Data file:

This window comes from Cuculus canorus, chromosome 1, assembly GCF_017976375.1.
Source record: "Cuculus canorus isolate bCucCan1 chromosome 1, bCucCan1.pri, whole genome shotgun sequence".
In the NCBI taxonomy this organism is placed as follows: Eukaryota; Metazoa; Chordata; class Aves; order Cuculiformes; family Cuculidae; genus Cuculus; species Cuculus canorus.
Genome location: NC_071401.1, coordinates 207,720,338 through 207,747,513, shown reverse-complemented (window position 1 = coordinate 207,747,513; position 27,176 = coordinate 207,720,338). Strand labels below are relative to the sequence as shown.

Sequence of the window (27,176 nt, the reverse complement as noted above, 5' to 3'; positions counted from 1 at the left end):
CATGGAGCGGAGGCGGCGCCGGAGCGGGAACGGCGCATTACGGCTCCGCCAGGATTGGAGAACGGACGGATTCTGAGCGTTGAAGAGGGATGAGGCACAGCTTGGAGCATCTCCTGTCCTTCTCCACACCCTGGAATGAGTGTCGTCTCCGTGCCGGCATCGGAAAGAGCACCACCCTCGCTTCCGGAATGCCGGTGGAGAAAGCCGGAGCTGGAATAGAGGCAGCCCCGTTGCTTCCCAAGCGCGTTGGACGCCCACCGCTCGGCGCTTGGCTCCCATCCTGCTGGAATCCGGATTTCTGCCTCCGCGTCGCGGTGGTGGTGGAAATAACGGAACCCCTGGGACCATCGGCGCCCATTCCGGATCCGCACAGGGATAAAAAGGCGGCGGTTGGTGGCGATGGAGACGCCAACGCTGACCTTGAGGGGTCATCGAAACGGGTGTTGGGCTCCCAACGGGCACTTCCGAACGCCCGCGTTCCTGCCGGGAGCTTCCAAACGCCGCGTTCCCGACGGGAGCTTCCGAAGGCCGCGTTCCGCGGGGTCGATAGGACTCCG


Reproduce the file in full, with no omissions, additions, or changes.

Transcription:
This window comes from Cuculus canorus, chromosome 1, assembly GCF_017976375.1.
Source record: "Cuculus canorus isolate bCucCan1 chromosome 1, bCucCan1.pri, whole genome shotgun sequence".
In the NCBI taxonomy this organism is placed as follows: Eukaryota; Metazoa; Chordata; class Aves; order Cuculiformes; family Cuculidae; genus Cuculus; species Cuculus canorus.
Genome location: NC_071401.1, coordinates 207,720,338 through 207,747,513, shown reverse-complemented (window position 1 = coordinate 207,747,513; position 27,176 = coordinate 207,720,338). Strand labels below are relative to the sequence as shown.

Sequence of the window (27,176 nt, the reverse complement as noted above, 5' to 3'; positions counted from 1 at the left end):
CATGGAGCGGAGGCGGCGCCGGAGCGGGAACGGCGCATTACGGCTCCGCCAGGATTGGAGAACGGACGGATTCTGAGCGTTGAAGAGGGATGAGGCACAGCTTGGAGCATCTCCTGTCCTTCTCCACACCCTGGAATGAGTGTCGTCTCCGTGCCGGCATCGGAAAGAGCACCACCCTCGCTTCCGGAATGCCGGTGGAGAAAGCCGGAGCTGGAATAGAGGCAGCCCCGTTGCTTCCCAAGCGCGTTGGACGCCCACCGCTCGGCGCTTGGCTCCCATCCTGCTGGAATCCGGATTTCTGCCTCCGCGTCGCGGTGGTGGTGGAAATAACGGAACCCCTGGGACCATCGGCGCCCATTCCGGATCCGCACAGGGATAAAAAGGCGGCGGTTGGTGGCGATGGAGACGCCAACGCTGACCTTGAGGGGTCATCGAAACGGGTGTTGGGCTCCCAACGGGCACTTCCGAACGCCCGCGTTCCTGCCGGGAGCTTCCAAACGCCGCGTTCCCGACGGGAGCTTCCGAAGGCCGCGTTCCGCGGGGTCGATAGGACTCCG